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The lectin-like domain of thrombomodulin interferes with complement activation and protects against arthritis

Van de Wouwer, M. ; Plaisance, S. ; De Vriese, A. ; Waelkens, E. ; Collen, D. ; Persson, Jenny J LU ; Daha, M. R. and Conway, E. M. (2006) In Journal of Thrombosis and Haemostasis 4(8). p.1813-1824
Abstract
Background: Thrombomodulin (TM) is predominantly a vascular endothelial cell plasma membrane glycoprotein that, via distinct structural domains, interacts with multiple ligands, thereby modulating coagulation, fibrinolysis, complement activation, inflammation and cell proliferation. We previously reported that by mediating signals that interfere with mitogen-activated protein kinase and nuclear factor kappa B pathways, the amino-terminal C-type lectin-like domain of TM has direct anti-inflammatory properties. Methods: In the current study, we use murine models of acute inflammatory arthritis and biochemical approaches to assess the mechanism by which the lectin-like domain of TM modifies disease progression. Results: Mice lacking the... (More)
Background: Thrombomodulin (TM) is predominantly a vascular endothelial cell plasma membrane glycoprotein that, via distinct structural domains, interacts with multiple ligands, thereby modulating coagulation, fibrinolysis, complement activation, inflammation and cell proliferation. We previously reported that by mediating signals that interfere with mitogen-activated protein kinase and nuclear factor kappa B pathways, the amino-terminal C-type lectin-like domain of TM has direct anti-inflammatory properties. Methods: In the current study, we use murine models of acute inflammatory arthritis and biochemical approaches to assess the mechanism by which the lectin-like domain of TM modifies disease progression. Results: Mice lacking the lectin-like domain of TM (TM(LeD/LeD)mice) develop inflammatory arthritis that is more rapid in onset and more severe than that developed in their wildtype counterparts. In two models of arthritis, treatment of mice with recombinant soluble lectin-like domain of TM significantly suppresses clinical evidence of disease and diminishes monocyte/macrophage infiltration into the synovium, with weaker expression of the pro-inflammatory high mobility group box chromosomal protein 1. While thrombin-TM mediated activation of thrombin activatable fibrinolysis inhibitor inactivates complement factors C3a and C5a, we show that TM has a second independent mechanism to regulate complement: the lectin-like domain of TM directly interferes with complement activation via the classical and lectin pathways. Conclusions: These data extend previous insights into the mechanisms by which TM modulates innate immunity, and highlight its potential as a therapeutic target for inflammatory diseases. (Less)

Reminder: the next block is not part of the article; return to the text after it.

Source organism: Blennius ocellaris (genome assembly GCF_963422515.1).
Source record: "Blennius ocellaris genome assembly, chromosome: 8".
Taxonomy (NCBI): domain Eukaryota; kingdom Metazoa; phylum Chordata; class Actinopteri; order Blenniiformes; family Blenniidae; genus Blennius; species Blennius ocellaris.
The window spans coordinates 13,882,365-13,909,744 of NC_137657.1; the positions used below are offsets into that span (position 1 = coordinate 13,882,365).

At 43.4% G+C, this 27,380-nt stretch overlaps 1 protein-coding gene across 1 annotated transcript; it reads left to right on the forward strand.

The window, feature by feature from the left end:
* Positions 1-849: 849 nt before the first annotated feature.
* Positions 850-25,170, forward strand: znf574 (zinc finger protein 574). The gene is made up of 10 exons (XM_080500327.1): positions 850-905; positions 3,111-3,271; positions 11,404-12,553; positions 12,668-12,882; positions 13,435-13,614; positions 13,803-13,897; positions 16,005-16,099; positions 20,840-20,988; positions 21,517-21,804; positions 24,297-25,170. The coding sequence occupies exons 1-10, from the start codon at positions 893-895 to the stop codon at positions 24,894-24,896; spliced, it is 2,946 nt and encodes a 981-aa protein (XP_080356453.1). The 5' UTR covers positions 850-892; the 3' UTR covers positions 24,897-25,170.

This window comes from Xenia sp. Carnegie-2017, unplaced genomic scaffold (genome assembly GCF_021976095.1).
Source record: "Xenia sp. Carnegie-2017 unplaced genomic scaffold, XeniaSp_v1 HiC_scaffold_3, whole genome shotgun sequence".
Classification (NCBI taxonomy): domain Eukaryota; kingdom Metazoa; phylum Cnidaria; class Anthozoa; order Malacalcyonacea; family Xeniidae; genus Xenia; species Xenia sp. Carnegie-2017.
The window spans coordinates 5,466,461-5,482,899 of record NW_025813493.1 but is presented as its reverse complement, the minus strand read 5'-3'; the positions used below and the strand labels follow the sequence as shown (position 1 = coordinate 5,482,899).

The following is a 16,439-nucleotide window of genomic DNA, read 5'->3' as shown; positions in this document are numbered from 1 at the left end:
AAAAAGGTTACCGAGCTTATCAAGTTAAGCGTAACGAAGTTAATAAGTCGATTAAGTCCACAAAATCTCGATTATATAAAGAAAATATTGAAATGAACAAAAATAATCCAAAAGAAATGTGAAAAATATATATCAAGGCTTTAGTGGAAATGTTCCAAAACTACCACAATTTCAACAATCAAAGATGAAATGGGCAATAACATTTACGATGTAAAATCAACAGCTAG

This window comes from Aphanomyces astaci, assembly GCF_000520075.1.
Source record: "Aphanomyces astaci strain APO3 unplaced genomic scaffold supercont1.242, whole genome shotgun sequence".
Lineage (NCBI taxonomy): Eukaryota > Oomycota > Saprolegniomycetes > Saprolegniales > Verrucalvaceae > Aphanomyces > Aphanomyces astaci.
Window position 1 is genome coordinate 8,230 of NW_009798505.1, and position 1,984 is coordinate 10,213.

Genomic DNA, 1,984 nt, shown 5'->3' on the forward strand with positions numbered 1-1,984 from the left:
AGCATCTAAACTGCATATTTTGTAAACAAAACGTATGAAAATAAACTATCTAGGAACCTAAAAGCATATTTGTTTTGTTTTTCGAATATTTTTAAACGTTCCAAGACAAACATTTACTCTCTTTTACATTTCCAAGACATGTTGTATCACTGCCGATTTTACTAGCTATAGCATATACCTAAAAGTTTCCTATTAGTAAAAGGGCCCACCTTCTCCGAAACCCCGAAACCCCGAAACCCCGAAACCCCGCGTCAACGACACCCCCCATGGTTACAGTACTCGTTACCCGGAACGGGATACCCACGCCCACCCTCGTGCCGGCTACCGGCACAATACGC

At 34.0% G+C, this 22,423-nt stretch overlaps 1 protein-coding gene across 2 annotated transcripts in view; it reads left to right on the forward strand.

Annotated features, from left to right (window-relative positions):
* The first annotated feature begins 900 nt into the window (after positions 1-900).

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author
; ; ; ; ; ; and
organization
publishing date
type
Contribution to journal